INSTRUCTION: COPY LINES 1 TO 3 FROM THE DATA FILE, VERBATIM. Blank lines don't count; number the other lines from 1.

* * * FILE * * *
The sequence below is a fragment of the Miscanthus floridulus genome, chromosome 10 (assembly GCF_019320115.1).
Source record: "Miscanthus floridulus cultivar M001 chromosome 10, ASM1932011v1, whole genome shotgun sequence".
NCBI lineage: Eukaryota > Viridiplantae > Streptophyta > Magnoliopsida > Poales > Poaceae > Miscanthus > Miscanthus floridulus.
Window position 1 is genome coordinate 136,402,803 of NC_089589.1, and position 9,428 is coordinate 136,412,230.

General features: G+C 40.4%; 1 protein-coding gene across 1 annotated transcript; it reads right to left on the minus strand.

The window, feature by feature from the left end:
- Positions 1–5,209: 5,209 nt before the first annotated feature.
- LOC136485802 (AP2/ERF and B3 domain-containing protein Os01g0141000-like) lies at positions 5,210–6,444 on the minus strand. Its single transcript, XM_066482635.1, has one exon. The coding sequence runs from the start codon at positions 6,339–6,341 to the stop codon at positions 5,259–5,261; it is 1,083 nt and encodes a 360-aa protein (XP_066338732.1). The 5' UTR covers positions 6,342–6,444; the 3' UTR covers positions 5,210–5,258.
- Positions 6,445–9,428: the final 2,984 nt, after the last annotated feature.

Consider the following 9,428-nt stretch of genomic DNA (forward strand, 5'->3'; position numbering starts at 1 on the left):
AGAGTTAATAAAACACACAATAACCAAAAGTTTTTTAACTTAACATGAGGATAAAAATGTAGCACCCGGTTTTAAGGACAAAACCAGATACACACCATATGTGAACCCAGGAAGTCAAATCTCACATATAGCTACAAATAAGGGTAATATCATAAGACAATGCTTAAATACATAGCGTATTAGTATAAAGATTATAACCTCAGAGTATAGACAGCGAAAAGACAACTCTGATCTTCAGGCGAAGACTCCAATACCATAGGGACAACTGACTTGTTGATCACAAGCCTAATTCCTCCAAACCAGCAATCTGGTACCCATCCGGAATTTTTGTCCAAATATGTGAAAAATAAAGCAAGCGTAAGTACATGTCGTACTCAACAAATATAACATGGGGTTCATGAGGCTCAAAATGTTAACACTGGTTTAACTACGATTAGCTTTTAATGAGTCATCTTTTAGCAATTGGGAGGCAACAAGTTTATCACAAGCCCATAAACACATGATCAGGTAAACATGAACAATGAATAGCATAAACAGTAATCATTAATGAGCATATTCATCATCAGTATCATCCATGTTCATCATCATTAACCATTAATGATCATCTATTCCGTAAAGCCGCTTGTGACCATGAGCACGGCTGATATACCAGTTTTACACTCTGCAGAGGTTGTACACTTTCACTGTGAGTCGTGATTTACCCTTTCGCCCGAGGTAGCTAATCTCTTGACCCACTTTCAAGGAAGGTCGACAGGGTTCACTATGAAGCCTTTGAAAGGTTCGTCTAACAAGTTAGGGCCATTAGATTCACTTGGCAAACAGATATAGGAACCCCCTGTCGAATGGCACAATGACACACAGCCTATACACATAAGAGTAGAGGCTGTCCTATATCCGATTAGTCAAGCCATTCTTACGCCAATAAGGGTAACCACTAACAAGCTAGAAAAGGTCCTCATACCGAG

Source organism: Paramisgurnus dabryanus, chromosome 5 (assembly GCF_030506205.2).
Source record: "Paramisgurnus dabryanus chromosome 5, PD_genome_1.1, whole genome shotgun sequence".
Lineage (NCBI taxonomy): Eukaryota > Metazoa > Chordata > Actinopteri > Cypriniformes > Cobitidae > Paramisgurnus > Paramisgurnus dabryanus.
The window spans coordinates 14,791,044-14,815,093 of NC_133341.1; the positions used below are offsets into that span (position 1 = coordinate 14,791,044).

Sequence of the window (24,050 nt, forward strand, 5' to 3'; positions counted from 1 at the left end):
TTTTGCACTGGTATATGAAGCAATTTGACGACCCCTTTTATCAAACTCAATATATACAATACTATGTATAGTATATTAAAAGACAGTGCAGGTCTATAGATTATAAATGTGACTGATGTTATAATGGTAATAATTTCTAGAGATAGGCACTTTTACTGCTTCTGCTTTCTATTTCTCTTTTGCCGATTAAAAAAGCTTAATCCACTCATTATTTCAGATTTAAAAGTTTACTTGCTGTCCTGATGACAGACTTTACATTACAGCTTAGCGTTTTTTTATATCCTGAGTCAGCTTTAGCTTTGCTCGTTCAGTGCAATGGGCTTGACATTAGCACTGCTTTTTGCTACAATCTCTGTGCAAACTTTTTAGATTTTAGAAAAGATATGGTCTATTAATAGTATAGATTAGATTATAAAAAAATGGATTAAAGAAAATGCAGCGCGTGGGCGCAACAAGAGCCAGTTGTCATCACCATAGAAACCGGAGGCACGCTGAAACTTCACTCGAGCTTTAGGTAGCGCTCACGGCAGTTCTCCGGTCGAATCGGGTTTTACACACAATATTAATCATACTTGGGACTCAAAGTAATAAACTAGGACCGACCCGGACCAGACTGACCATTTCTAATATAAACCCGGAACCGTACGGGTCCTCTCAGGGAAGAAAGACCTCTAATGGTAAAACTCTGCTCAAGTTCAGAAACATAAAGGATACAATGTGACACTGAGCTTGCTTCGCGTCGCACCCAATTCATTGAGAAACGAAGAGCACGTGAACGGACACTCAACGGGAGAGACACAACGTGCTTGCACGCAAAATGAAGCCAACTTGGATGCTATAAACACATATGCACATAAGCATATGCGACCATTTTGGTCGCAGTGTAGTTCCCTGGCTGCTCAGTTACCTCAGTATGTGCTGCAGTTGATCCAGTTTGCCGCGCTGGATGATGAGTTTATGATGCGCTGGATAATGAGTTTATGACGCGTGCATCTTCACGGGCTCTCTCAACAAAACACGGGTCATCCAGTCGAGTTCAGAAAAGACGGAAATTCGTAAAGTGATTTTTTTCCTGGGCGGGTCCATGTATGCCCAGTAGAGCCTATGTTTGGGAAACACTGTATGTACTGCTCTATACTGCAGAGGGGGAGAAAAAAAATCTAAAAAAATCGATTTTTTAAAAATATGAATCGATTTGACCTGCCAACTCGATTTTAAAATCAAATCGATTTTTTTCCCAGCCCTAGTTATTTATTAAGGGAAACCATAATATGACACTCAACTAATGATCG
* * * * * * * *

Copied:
The sequence below is a fragment of the Miscanthus floridulus genome, chromosome 10 (assembly GCF_019320115.1).
Source record: "Miscanthus floridulus cultivar M001 chromosome 10, ASM1932011v1, whole genome shotgun sequence".
NCBI lineage: Eukaryota > Viridiplantae > Streptophyta > Magnoliopsida > Poales > Poaceae > Miscanthus > Miscanthus floridulus.